I understand that copyright infringement is a big problem in the PC gaming world, but I don’t think that “secure computing” is the answer. It’s simply not fair to the consumer to make games require an online component for no other reason than to prevent unauthorized copying. That’s too punishing of the people who buy the game legally. Thus, I really think multiplayer games with value-added server components (think MMORPGs or matchmaking services like GPGnet) are the future of PC gaming. There’s simply no good way to make a single player game pirate-proof.
But if game designers like Chris Taylor really insist on using this method of secure computing, I have a few ideas to mitigate negative effects on the purchasers (negative effects that, if left untreated, would spell the death of the concept after a reasonable percentage of the market had been burned by them). Game publishers would have to get together and create a large, well-funded consortium to run server farms. For a game to be released using secure computing, two criteria would have to be met:
- The publisher would have to deposit enough cash to keep the servers running (including electricity and maintenance) for a period of five years. That way, even if the publisher goes bankrupt, the servers will continue running, because the consortium will already have all the necessary capital to do so.
- The game developer would have to deposit the full source code of the game, including the code to run the servers, into code escrow at the consortium. The source code would have to be of sufficient usability (i.e. unhampered by DRM) such that when it is released at the end of the five year period, remaining players of the game could use it to host their own servers and continue playing even after the servers at the consortium go dark. If the game publisher continues to pay the costs of hosting the servers, the code does not have to be released. This is good for everyone: the developers of typical games who see exponentially decreasing profits after the initial release period as well as the developers of superstar games, like Blizzard with StarCraft, who see good sales over the period of many years.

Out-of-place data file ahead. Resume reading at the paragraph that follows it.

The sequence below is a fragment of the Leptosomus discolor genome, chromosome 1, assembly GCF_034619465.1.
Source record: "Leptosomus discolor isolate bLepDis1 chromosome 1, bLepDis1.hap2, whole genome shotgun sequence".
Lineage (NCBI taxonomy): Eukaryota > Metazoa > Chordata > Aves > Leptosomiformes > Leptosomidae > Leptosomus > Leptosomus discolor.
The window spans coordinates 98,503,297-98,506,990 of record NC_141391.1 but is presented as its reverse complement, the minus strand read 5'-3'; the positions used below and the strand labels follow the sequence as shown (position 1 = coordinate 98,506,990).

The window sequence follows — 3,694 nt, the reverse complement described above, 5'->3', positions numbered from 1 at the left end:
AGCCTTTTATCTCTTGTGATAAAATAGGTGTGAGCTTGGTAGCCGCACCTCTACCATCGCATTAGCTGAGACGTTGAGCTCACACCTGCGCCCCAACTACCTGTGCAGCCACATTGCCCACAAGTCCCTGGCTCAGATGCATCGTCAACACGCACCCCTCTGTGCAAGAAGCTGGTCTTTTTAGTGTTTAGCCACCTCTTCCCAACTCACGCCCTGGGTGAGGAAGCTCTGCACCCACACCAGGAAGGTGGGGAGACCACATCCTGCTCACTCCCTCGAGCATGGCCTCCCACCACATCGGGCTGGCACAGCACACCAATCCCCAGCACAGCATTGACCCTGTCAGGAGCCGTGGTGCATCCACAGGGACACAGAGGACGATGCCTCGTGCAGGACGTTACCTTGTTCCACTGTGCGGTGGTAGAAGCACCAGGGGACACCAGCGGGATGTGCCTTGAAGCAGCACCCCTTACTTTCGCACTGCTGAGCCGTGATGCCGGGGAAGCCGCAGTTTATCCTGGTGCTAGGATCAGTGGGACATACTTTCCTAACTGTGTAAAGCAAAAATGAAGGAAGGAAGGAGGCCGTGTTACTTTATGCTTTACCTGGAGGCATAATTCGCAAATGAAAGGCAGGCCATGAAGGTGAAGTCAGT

So as long as it is still profitable to do so, the publisher will keep running the servers, and when it no longer is, the source code is released from escrow and any remaining players can host their own servers and continue playing until the end of time. I think this satisfies everyone, and would be useful for all types of games that have unreleased server components, not just the ones using them for anti-piracy. Of course, the cost of hosting the servers is not insignificant, especially having to pay five years of server fees upfront, but if the piracy problem really is as bad as they say it is, they would stand to earn a lot more money overall.